The transport journey to the launch pad for NASA’s massive SLS rocket that will have to return humanity to the moon as part of the international Artemis mission at night, began in the early hours of dawn in Italy, the first of which is scheduled for November 14. Transporting the rocket from the Assembly Building (Vab) to Launch Pad 39B will take about ten hours at Kennedy Space Center, Florida.
At around 100 meters high and with an Orion capsule on top, moving the SLS (Space Launch System) is a delicate and slow procedure, so much so that it would take about 10 hours to cover the 6.4 kilometers that divides the Vab building to where the technicians were able to work and upgrade some of the rocket’s tools, such as the batteries and explosives systems in case of malfunction, to platform 39B which is scheduled to depart on 14 November. This is the fourth time the SLS has made this flight, the first two in March and June for some testing and the third in mid-August for the first launch attempt. After weeks of work, NASA executives decided to return the rocket to the building to complete the latest modernization work and secure it from the hurricane’s passage. The new transport will put the SLS in place and then begin on November 14 the Artemis-1 mission without astronauts that will serve as a rehearsal to get humanity around the moon again in 2024, then walk on its surface for a year or two after, after.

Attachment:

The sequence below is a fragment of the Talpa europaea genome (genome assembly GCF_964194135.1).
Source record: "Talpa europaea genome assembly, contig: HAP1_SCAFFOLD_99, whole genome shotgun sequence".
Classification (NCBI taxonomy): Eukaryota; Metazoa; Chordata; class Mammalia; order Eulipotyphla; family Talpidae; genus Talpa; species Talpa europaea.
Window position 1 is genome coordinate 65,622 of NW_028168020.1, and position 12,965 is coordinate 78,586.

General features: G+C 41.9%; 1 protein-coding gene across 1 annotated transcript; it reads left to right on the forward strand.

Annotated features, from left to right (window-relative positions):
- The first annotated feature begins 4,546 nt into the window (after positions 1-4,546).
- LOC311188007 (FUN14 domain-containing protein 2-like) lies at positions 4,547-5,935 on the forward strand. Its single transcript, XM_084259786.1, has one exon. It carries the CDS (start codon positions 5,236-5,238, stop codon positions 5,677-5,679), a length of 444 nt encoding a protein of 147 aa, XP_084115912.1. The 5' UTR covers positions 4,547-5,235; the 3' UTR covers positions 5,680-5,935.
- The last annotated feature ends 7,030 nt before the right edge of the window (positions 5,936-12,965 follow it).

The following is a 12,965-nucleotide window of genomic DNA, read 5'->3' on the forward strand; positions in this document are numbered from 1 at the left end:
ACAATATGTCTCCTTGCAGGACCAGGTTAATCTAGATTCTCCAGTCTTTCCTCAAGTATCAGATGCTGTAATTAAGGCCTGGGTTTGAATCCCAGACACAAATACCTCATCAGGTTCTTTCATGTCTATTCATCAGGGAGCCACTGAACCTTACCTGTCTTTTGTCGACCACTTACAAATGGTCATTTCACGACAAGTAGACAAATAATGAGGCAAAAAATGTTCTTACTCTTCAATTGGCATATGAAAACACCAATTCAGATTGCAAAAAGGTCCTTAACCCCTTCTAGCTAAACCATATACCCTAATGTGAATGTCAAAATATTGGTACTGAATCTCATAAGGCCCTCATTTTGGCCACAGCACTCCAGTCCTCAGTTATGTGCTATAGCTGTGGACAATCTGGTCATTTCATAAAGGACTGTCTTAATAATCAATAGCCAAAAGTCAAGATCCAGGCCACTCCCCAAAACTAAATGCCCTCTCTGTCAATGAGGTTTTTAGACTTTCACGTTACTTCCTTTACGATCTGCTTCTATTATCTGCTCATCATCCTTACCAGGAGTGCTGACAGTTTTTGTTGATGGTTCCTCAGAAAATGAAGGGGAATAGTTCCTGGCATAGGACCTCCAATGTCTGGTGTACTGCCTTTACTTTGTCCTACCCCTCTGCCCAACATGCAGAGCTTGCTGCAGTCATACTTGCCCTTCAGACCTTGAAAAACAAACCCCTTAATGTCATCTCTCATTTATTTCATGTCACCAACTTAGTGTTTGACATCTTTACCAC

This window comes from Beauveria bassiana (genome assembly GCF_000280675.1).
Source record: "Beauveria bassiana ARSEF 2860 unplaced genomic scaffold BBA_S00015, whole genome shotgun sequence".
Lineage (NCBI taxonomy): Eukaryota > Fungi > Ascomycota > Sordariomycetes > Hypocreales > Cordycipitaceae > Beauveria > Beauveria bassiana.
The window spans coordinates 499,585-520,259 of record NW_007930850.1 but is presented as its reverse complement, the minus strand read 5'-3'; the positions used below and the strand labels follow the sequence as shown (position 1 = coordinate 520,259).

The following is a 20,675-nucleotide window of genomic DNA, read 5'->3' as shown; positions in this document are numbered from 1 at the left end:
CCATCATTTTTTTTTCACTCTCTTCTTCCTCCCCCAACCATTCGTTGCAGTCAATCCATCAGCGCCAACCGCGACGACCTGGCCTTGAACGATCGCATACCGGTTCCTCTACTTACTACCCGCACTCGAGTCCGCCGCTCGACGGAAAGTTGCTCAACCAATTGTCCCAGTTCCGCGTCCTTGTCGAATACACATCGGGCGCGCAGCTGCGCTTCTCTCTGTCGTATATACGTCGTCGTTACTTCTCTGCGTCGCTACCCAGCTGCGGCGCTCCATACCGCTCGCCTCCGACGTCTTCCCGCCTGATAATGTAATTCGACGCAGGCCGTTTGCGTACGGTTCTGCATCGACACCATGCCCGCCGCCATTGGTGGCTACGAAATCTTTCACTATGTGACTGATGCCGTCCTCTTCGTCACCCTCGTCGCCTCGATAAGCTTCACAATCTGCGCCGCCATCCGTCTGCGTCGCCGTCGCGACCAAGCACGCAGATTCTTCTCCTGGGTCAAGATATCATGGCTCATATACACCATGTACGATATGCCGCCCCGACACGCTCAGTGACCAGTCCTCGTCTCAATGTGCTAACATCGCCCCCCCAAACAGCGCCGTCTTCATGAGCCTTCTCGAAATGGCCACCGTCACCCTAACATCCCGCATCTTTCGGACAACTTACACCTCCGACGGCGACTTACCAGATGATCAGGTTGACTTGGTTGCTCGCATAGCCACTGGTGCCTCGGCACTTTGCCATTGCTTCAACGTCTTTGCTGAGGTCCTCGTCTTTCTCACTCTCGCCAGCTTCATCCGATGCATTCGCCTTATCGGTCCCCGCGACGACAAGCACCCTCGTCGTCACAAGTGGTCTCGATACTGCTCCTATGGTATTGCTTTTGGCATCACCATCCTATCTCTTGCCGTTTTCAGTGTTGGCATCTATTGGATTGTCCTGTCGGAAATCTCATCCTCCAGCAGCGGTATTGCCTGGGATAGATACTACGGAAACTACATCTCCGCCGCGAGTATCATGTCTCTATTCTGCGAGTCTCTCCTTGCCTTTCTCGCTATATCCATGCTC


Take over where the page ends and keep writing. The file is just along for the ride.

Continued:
“Infuriatingly humble social media buff. Twitter advocate. Writer. Internet nerd.”